Plus, even though Facebook does show you when your friends are online at the same time as you are, it doesn’t tell you anything else about their viewing history on the site. To do so would be an unforgivable breach of the illusion of privacy all of Facebook’s users operate under. But the downside is that if you sent a friend a message and they never responded, you have no way of knowing if they read the message or not, or if they’ve even logged into Facebook since you sent it. And, depending on the situation and the nature of your message, this can lead to misunderstandings and hurt feelings. Listen, Larry. Just because you see Jack out on a date with a pair of twins by himself, doesn’t mean he didn’t stop by the Regal Beagle looking for you to join in on the fun. You just happened to be helping Mr. Roper fix the leaky faucet in Janet and Chrissy’s bathroom in a way that sounded like something completely different to Mrs. Roper when she came upstairs unexpectedly and heard the two of you behind that closed door.*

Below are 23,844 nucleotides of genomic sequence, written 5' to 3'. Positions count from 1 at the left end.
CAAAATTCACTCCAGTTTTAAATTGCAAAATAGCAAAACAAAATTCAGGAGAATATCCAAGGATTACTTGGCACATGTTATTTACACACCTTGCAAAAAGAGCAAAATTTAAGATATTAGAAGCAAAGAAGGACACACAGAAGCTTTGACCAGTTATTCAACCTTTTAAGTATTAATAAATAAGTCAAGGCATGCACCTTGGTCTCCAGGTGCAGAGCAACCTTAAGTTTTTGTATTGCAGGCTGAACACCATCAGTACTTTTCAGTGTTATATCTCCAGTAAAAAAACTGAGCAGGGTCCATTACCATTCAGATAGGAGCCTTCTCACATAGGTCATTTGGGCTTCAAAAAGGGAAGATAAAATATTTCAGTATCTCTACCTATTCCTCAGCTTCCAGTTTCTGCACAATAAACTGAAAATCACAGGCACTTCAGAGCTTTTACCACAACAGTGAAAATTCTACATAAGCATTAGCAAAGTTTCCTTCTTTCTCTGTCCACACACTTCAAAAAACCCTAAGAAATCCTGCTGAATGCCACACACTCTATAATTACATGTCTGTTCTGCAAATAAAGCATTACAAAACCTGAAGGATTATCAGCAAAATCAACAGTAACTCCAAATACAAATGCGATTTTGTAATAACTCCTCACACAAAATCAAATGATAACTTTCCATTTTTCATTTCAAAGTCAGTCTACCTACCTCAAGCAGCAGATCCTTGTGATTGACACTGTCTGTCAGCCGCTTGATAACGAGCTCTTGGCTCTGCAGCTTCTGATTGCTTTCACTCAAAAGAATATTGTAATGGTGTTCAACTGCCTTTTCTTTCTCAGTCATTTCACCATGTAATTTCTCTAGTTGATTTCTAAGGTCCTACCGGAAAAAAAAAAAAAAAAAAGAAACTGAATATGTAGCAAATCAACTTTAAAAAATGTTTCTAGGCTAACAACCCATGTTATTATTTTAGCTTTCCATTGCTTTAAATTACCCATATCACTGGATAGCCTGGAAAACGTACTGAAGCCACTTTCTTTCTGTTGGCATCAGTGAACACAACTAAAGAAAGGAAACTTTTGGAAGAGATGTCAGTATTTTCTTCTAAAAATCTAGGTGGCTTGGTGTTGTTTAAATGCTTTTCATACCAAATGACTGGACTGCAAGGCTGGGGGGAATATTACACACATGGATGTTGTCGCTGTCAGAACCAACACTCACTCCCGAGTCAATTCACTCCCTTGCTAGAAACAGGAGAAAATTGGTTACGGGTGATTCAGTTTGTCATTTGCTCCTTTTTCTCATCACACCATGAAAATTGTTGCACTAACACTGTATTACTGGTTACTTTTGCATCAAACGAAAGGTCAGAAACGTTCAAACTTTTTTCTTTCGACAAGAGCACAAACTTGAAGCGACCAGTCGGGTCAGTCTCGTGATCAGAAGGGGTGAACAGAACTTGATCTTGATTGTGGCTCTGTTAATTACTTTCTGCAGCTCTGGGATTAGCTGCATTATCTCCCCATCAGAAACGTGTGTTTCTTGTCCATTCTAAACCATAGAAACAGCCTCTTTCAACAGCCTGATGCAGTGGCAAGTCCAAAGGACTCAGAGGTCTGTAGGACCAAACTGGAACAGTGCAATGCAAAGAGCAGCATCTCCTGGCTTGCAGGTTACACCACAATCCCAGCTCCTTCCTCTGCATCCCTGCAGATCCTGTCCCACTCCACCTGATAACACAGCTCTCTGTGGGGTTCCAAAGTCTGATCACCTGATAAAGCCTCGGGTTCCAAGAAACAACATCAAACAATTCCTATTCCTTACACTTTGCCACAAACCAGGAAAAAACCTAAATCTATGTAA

Where was I going with this?
Ceci n’est pas un ami
What is a friend? Everyone in our social networks on Facebook is a “friend,” but that’s an empty term. I have 137 “friends” in my Facebook network, which is apparently just below the median of approximately 150 that was much discussed in the blogoverse over the summer. It still sounds like a hell of a lot of friends to me! I never knew I was such a social butterfly.
As I suspect is the case with most average Facebook users (let’s exclude Roger Federer for the moment), they’re a mix of old friends from high school and college; former coworkers from the various jobs I’ve had since then; and current “offline” friends, neighbors and relatives — this last group being the only ones I really still interact with in my real life.